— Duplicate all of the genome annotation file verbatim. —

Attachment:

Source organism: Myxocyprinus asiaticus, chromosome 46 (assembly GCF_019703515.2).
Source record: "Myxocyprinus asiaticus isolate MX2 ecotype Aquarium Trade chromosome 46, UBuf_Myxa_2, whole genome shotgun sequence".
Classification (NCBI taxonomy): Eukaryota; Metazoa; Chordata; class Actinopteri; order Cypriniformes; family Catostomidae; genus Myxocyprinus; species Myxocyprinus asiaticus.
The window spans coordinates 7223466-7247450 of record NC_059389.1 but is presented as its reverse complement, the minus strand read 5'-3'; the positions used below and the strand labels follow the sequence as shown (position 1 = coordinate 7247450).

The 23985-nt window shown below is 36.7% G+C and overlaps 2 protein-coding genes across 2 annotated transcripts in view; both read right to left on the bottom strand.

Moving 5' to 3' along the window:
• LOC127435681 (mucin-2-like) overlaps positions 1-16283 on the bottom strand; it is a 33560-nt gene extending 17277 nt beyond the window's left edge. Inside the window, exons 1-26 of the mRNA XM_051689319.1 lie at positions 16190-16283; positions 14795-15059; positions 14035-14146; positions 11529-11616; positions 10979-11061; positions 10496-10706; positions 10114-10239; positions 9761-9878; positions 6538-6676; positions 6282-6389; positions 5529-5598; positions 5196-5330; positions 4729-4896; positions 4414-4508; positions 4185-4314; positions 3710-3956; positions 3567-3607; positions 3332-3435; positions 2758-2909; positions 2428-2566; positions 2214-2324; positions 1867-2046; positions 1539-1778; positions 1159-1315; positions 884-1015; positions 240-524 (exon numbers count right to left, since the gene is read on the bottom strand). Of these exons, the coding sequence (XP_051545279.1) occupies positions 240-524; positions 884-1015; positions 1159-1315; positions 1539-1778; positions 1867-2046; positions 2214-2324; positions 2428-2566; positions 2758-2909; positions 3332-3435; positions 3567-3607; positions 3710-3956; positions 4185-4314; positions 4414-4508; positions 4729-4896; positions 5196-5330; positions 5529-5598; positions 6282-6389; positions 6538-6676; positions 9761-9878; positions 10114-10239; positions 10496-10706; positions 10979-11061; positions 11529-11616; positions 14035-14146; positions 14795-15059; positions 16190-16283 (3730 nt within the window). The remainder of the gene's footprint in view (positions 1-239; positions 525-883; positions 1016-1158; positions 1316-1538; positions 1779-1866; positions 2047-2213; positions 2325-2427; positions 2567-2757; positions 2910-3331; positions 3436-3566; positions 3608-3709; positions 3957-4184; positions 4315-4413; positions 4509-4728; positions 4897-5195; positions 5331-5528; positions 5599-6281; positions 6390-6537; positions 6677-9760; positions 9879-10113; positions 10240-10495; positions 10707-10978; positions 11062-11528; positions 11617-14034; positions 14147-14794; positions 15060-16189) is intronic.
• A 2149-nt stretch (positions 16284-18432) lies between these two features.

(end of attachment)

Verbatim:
Source organism: Myxocyprinus asiaticus, chromosome 46 (assembly GCF_019703515.2).
Source record: "Myxocyprinus asiaticus isolate MX2 ecotype Aquarium Trade chromosome 46, UBuf_Myxa_2, whole genome shotgun sequence".
Classification (NCBI taxonomy): Eukaryota; Metazoa; Chordata; class Actinopteri; order Cypriniformes; family Catostomidae; genus Myxocyprinus; species Myxocyprinus asiaticus.
The window spans coordinates 7223466-7247450 of record NC_059389.1 but is presented as its reverse complement, the minus strand read 5'-3'; the positions used below and the strand labels follow the sequence as shown (position 1 = coordinate 7247450).

The 23985-nt window shown below is 36.7% G+C and overlaps 2 protein-coding genes across 2 annotated transcripts in view; both read right to left on the bottom strand.

Moving 5' to 3' along the window:
• LOC127435681 (mucin-2-like) overlaps positions 1-16283 on the bottom strand; it is a 33560-nt gene extending 17277 nt beyond the window's left edge. Inside the window, exons 1-26 of the mRNA XM_051689319.1 lie at positions 16190-16283; positions 14795-15059; positions 14035-14146; positions 11529-11616; positions 10979-11061; positions 10496-10706; positions 10114-10239; positions 9761-9878; positions 6538-6676; positions 6282-6389; positions 5529-5598; positions 5196-5330; positions 4729-4896; positions 4414-4508; positions 4185-4314; positions 3710-3956; positions 3567-3607; positions 3332-3435; positions 2758-2909; positions 2428-2566; positions 2214-2324; positions 1867-2046; positions 1539-1778; positions 1159-1315; positions 884-1015; positions 240-524 (exon numbers count right to left, since the gene is read on the bottom strand). Of these exons, the coding sequence (XP_051545279.1) occupies positions 240-524; positions 884-1015; positions 1159-1315; positions 1539-1778; positions 1867-2046; positions 2214-2324; positions 2428-2566; positions 2758-2909; positions 3332-3435; positions 3567-3607; positions 3710-3956; positions 4185-4314; positions 4414-4508; positions 4729-4896; positions 5196-5330; positions 5529-5598; positions 6282-6389; positions 6538-6676; positions 9761-9878; positions 10114-10239; positions 10496-10706; positions 10979-11061; positions 11529-11616; positions 14035-14146; positions 14795-15059; positions 16190-16283 (3730 nt within the window). The remainder of the gene's footprint in view (positions 1-239; positions 525-883; positions 1016-1158; positions 1316-1538; positions 1779-1866; positions 2047-2213; positions 2325-2427; positions 2567-2757; positions 2910-3331; positions 3436-3566; positions 3608-3709; positions 3957-4184; positions 4315-4413; positions 4509-4728; positions 4897-5195; positions 5331-5528; positions 5599-6281; positions 6390-6537; positions 6677-9760; positions 9879-10113; positions 10240-10495; positions 10707-10978; positions 11062-11528; positions 11617-14034; positions 14147-14794; positions 15060-16189) is intronic.
• A 2149-nt stretch (positions 16284-18432) lies between these two features.